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Internal iliac artery (Hypogastric artery)

The internal iliac artery, also called the hypogastric artery, is the dominant artery in the pelvic area. It is usually shorter in length than the external iliac artery. The main function of this artery is to supply blood to the pelvic region, hips, thighs, and the reproductive organs.

It originates from the point where the common iliac artery divides itself, and moving downward, it separates into anterior and posterior divisions.

The artery lies at the back of the ureter (the tube that carries urine from the kidney to the urinary bladder) and in front of the internal iliac vein. The obturator nerve is positioned below it, while the external iliac vein is medial to it (closer than the internal branch to the midline of the body). The precise organization of the branches of this artery varies from one person to another.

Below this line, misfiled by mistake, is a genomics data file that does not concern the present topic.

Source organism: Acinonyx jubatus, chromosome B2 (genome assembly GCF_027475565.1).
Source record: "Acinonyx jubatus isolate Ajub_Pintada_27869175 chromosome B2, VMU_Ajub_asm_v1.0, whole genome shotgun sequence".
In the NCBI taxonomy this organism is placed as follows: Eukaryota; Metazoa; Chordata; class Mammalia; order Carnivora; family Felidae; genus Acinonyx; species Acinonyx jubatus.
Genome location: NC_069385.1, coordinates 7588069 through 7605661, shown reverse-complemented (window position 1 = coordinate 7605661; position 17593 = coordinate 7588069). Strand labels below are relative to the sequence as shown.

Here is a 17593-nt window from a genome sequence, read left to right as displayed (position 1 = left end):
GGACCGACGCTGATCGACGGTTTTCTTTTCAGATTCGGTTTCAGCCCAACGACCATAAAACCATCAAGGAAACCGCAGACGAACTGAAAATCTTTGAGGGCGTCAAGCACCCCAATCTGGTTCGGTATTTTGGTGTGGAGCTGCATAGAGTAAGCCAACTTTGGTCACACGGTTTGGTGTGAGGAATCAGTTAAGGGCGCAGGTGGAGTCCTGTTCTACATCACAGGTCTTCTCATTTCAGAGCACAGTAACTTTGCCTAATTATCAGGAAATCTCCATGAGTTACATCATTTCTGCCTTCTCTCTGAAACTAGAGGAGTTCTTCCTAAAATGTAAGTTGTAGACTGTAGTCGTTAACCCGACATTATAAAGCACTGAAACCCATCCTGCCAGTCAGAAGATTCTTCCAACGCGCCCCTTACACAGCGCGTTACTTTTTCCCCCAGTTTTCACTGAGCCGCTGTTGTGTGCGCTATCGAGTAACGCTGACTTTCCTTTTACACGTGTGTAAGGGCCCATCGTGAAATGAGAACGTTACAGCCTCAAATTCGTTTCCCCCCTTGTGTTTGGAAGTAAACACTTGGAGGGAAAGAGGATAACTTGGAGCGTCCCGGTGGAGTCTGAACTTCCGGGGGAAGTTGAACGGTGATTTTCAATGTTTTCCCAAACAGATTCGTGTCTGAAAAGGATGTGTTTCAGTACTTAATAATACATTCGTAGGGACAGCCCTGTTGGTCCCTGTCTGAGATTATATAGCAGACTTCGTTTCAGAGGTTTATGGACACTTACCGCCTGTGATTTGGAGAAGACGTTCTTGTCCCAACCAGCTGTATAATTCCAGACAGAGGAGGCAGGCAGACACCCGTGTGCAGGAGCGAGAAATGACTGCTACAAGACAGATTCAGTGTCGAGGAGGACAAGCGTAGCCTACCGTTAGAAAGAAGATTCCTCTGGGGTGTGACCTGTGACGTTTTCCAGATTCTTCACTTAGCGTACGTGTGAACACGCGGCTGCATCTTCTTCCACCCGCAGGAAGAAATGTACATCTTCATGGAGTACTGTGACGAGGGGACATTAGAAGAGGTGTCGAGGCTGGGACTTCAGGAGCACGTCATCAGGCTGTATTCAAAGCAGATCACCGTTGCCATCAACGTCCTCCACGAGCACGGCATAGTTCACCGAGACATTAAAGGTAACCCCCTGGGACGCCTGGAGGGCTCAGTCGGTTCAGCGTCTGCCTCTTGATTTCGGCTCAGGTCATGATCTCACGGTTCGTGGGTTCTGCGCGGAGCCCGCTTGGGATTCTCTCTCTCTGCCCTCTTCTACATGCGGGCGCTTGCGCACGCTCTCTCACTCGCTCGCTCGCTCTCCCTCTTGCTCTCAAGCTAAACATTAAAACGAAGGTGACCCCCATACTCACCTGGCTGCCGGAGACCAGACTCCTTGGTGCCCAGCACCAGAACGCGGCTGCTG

In women, the artery that supplies blood to the uterus is usually a branch of the internal iliac. In fetuses, a continuation of the internal iliac, called the umbilical artery, is part of the umbilical cord.

Written and medically reviewed by the Healthline Editorial Team
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In Depth: Internal iliac artery (Hypogastric artery)

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